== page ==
Does Civic Unrest Impact Student Achievement?
A new research paper explores the relationship between protests in Ferguson, Missouri, and lowered student test scores.
Demonstrators, marking the one-year anniversary of the shooting of Michael Brown, confront police during a protest on Aug. 11, 2015 in Ferguson, Missouri. (SCOTT OLSON/GETTY IMAGES)
For students in and around Ferguson, Missouri, the start of the 2014-2015 school year was unlike any other, occurring amid a period of protests and violence following the death of Michael Brown, an unarmed black teenager shot by white police officer Darren Wilson.
Now, a new research paper published by The Institute for the Study of Labor and highlighted by the Brookings Institution, a Washington think tank, explores whether stress caused by the civic unrest could explain a drop in academic achievement and a spike in chronic absenteeism that occurred among Ferguson-area students that year, especially among students of color and poor students.
The authors, Seth Gershenson, an assistant professor in American University's School of Public Affairs, and Michael Hayes, an assistant professor at Rutgers University-Camden, compared the performance of students in the Ferguson region to that of students from the broader St. Louis area from 2010 to 2015.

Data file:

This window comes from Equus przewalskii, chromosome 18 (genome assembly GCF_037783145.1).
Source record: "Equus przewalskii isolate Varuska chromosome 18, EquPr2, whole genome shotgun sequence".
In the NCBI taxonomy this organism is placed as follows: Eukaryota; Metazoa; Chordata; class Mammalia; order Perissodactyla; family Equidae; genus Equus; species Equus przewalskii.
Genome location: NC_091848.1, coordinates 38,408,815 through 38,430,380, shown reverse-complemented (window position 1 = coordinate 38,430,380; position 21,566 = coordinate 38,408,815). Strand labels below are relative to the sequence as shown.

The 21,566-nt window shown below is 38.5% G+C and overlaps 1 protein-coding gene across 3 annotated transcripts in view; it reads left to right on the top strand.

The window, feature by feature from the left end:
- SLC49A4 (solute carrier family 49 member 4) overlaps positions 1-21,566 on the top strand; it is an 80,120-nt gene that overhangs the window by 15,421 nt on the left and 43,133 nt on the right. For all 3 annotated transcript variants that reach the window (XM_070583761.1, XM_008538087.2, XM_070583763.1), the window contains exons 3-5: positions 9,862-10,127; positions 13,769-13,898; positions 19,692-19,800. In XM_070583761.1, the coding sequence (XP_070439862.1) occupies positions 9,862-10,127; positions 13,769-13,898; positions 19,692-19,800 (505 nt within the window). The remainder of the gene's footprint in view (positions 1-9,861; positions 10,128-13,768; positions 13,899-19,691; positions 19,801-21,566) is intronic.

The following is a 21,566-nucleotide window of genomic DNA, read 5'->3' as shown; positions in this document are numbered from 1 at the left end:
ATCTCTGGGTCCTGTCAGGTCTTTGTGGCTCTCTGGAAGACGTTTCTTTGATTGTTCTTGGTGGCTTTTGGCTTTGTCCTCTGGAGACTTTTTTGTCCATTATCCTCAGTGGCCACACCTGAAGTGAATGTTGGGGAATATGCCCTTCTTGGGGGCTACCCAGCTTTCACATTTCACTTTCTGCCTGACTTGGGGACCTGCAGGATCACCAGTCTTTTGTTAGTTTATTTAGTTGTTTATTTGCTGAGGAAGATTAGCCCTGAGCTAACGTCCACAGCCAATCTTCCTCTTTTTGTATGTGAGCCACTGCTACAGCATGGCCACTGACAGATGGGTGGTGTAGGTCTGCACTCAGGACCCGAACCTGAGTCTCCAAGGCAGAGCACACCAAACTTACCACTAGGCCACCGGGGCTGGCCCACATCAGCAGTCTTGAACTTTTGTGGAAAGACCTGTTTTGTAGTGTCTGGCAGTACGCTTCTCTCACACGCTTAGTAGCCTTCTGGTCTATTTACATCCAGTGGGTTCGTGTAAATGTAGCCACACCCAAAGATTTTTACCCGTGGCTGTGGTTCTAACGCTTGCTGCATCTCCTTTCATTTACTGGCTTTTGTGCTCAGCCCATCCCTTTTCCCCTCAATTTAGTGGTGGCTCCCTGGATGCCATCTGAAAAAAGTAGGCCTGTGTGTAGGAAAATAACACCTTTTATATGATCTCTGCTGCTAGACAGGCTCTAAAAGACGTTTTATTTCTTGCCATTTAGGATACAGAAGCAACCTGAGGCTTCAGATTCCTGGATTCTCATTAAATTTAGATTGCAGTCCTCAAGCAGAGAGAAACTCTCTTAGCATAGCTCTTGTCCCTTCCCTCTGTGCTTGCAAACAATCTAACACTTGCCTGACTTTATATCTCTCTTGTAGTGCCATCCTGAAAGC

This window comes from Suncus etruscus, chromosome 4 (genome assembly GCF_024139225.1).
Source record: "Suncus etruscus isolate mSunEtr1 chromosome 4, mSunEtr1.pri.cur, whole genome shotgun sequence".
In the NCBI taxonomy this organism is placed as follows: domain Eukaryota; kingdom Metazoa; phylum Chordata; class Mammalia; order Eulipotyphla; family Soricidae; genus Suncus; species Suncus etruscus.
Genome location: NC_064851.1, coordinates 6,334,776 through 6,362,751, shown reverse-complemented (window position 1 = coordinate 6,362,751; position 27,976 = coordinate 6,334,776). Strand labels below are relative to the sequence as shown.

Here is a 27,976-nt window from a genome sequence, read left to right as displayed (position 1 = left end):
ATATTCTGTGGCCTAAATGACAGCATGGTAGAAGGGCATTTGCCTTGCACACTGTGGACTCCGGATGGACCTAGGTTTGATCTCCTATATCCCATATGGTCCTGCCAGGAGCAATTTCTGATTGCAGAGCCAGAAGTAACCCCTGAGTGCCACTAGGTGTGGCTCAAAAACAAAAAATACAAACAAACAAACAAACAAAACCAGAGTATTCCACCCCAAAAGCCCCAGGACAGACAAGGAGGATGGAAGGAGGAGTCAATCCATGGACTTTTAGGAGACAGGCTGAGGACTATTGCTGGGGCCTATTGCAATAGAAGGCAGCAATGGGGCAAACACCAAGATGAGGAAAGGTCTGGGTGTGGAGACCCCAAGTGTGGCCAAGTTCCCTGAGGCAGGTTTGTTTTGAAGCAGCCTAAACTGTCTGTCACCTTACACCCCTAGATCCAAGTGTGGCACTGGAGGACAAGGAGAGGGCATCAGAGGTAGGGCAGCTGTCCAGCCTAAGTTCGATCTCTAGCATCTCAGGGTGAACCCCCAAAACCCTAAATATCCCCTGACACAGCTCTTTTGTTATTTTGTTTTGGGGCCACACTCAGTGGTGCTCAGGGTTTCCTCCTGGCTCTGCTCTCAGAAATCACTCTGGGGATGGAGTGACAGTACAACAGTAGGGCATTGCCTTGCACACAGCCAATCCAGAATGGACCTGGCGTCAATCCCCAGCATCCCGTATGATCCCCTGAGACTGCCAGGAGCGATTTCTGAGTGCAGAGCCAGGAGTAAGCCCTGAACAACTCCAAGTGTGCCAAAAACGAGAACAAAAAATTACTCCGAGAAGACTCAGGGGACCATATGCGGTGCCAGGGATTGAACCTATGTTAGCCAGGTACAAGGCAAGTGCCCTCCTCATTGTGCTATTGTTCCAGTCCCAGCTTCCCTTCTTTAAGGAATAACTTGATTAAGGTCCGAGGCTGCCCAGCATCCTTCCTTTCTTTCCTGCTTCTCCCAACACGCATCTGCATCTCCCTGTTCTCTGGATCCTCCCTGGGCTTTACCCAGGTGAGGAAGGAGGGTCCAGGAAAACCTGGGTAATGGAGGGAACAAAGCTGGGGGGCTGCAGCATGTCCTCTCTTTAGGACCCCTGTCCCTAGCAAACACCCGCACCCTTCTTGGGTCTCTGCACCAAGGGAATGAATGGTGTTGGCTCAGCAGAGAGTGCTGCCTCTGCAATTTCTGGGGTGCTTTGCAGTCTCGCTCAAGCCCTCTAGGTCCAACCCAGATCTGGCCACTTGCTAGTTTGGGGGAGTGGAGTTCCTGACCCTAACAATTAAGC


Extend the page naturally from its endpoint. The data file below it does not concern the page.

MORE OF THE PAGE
Student achievement, while lower in Ferguson than St. Louis, held constant from 2010 through 2014. But there was a significant change in Ferguson-area schools in 2015, the researchers found. Specifically, the proportion of high-needs students scoring at or above basic in math and reading dropped by 11 and 7 percentage points, respectively, with the effects largely seen among elementary school students.
"Together, these facts suggest that something, likely the sporadic, intense bouts of civic unrest, affected student performance in Ferguson-area schools in 2015 but did not affect other schools in the St. Louis area," Gershenson and Hayes wrote in a Brookings post on their findings. They argue that disruptions to learning and reduced student achievement are one potential cost of protest movements.
The rate of chronic absence in Ferguson-area elementary schools also increased by about 5 percent, the researchers note in their paper, which likely played a role in poorer student Did Civic Unrest in Ferguson, Missouri, Impact Student Achievement? | US News: